Indonesia – Flores Pt. 3 – Moni/Maumere

A wart of a town sits on the side of Mount Kelimutu; it is called Moni. After traipsing up and down, we finally settled into one of the identical “eco-lodges with free wifi”. After finding no wifi and understanding that “eco” means without electricity, we located ourselves in the bar in town. I, the lexical genius, of course took down my dim-witted opponent in a game of scrabble despite such fabulous words as “cat” and “dog” coming from the opposing side (Phoebe).

Sat on the porch of our eco-lodge like lady muck. Our room had no electricity, so we just stayed outside and staved off nasty insects for the evening. We lost.
The sound of mosquitoes combined with three roosters and the haunting sound of a taxi driver awoke us early the next morning to catch a sunrise at Kelimutu. Kelimutu is an area of three tightly-spaced volcanic lakes with vastly different colours. As if this wasn’t “showy” enough, these lakes have learnt a new party trick which is to change colour throughout the day. After my tireless self and a puffing Phoebe arrived, we found the lakes to be a black and a turquoise colour. I would love to tell you about the last lake but a cloud had thoughtfully descended over it, obscuring the view. Bypassing the large amount of noodle and coffee sellers on the descent, the heavens thoughtfully opened on us. To our aid came an angel, in the form of a sinewy van driver with an unhealthy obsession for “Hello Kitty!”, and whisked us down to Moni again. I never thought I would get so close as to a plush cats behind as that day.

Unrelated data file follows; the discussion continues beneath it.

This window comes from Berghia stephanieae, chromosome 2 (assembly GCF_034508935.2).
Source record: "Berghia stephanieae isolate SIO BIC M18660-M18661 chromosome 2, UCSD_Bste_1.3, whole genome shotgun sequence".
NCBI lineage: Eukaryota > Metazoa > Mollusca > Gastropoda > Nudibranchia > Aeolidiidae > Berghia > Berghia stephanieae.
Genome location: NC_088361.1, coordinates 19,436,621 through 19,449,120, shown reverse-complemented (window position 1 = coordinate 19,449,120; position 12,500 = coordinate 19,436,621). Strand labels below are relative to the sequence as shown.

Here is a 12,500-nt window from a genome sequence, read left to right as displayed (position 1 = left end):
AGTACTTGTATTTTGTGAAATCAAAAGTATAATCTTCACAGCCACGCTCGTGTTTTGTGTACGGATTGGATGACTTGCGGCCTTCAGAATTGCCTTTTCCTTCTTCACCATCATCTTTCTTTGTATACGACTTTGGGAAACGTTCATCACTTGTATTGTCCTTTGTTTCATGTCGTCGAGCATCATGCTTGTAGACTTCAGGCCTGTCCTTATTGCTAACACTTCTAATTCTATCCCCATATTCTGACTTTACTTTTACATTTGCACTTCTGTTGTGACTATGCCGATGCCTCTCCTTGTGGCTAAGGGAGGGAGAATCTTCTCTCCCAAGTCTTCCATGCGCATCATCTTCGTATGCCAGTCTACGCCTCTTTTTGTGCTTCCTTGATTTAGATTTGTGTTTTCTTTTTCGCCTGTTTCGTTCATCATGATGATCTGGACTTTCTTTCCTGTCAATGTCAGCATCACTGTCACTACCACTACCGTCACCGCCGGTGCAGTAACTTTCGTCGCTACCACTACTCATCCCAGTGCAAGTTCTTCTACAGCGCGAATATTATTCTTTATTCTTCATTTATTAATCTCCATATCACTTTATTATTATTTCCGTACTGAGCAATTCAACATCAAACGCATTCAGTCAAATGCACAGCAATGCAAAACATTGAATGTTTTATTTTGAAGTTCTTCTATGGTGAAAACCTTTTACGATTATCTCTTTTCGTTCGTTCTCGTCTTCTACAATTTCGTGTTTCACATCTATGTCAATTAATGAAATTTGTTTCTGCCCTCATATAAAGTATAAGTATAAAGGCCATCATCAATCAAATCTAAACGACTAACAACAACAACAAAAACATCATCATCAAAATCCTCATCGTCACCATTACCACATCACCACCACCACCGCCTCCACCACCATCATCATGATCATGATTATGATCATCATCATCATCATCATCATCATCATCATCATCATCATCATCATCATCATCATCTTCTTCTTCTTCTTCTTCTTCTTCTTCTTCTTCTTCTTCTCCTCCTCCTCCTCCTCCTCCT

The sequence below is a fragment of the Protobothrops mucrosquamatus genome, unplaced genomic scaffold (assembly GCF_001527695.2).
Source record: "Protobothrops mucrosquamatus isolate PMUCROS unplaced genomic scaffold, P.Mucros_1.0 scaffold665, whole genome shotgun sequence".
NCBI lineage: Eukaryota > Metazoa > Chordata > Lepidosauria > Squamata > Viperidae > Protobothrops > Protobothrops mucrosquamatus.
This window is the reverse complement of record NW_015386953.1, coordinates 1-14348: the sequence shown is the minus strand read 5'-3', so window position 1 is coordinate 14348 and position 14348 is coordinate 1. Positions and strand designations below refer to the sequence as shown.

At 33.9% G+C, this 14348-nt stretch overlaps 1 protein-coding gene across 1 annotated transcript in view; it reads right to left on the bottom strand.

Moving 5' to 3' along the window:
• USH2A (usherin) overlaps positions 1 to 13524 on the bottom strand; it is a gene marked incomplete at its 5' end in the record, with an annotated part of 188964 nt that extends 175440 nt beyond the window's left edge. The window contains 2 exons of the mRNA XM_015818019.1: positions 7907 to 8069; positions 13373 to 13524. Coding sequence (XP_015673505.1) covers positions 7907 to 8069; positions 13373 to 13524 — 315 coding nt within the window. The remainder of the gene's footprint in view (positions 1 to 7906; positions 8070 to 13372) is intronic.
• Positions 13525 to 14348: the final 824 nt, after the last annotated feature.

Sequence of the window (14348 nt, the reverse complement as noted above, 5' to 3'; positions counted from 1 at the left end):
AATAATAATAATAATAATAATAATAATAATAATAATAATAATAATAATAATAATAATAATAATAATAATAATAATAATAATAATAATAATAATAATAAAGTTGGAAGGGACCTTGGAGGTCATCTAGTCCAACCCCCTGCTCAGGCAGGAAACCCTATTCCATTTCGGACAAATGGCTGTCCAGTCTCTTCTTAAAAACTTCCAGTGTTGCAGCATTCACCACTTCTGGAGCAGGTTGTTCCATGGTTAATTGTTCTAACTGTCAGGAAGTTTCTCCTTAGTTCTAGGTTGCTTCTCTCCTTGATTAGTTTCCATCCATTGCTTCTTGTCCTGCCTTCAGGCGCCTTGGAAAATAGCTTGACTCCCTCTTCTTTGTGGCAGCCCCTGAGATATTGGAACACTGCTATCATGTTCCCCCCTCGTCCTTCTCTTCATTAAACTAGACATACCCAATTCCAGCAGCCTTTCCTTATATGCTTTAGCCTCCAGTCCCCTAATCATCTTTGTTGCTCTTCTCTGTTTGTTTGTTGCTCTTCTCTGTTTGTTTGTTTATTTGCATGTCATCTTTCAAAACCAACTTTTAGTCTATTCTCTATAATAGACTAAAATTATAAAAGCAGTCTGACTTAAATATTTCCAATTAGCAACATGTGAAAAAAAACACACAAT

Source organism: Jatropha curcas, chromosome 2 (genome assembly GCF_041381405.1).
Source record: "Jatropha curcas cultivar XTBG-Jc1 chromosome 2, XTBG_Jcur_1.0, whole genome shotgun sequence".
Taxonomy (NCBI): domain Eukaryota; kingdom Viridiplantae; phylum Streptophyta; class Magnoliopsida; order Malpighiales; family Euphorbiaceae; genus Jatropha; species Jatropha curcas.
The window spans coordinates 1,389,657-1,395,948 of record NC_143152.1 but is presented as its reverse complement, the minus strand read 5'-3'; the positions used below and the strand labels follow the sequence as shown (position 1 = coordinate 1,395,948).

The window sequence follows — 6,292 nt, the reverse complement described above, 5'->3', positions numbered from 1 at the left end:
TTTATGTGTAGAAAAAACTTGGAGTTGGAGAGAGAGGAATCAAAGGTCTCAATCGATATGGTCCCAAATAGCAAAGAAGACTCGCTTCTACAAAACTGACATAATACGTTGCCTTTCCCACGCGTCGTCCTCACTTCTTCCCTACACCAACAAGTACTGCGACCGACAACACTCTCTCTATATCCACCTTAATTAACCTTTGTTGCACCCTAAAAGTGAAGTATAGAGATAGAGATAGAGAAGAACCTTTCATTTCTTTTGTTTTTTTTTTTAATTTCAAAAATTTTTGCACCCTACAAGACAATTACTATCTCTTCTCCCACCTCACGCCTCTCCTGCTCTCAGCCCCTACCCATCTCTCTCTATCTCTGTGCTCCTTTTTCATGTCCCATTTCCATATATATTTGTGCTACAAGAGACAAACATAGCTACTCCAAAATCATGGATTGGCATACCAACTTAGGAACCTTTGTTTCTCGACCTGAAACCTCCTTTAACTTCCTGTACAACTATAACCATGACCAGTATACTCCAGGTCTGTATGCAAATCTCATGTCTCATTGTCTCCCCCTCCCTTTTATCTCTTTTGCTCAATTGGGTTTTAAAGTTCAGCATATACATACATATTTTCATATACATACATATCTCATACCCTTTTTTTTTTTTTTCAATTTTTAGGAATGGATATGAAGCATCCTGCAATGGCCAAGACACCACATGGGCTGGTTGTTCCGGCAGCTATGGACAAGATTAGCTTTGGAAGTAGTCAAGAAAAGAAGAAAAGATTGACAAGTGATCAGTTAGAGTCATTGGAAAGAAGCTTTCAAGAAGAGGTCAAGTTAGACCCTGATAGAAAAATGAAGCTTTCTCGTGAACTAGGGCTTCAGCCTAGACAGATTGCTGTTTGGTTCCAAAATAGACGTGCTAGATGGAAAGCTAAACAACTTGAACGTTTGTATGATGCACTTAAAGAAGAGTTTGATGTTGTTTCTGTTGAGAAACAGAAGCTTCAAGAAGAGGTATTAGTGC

Colourful puddles.
Our last bus ride to Maumere was as expected – a painful experience involving the now standard, too-loud music and the usual chicken beneath the seat experience. Maumere had about as much character as a pinecone so we decided to stay at the beach accommodation we had booked. The tsunami a few years back destroyed all of the coral so a coral nursery lies about 20 m off of the shore; a baby moray eel and lots of tiny corals are amongst the inhabitants of this tiny reef. To add to the ecosystem, a breed of mutant crabs being fed a variety of vegetables was happily camped outside of the kitchen area. Unfortunately, these hybrids were unable to stem the tidal wave of mosquitoes which flowed in through the roof of the building. As a further shaker of salt to add to our open wound of a life, the mosquito net we had access to just about covered one arm and half a shoulder. This sort of thing could result in someone getting Dengue Fever…
Baby coral. I have no scale in the photo. It’s small; take my word for it… Please.
Baby moray eel. He was disgruntled by the fact I was near his proposed home and was threatening me. He looked a slippery character so I decided to leave rapidly. There were no Eel feelings.
Forever hopeful.
Alec + Phoebe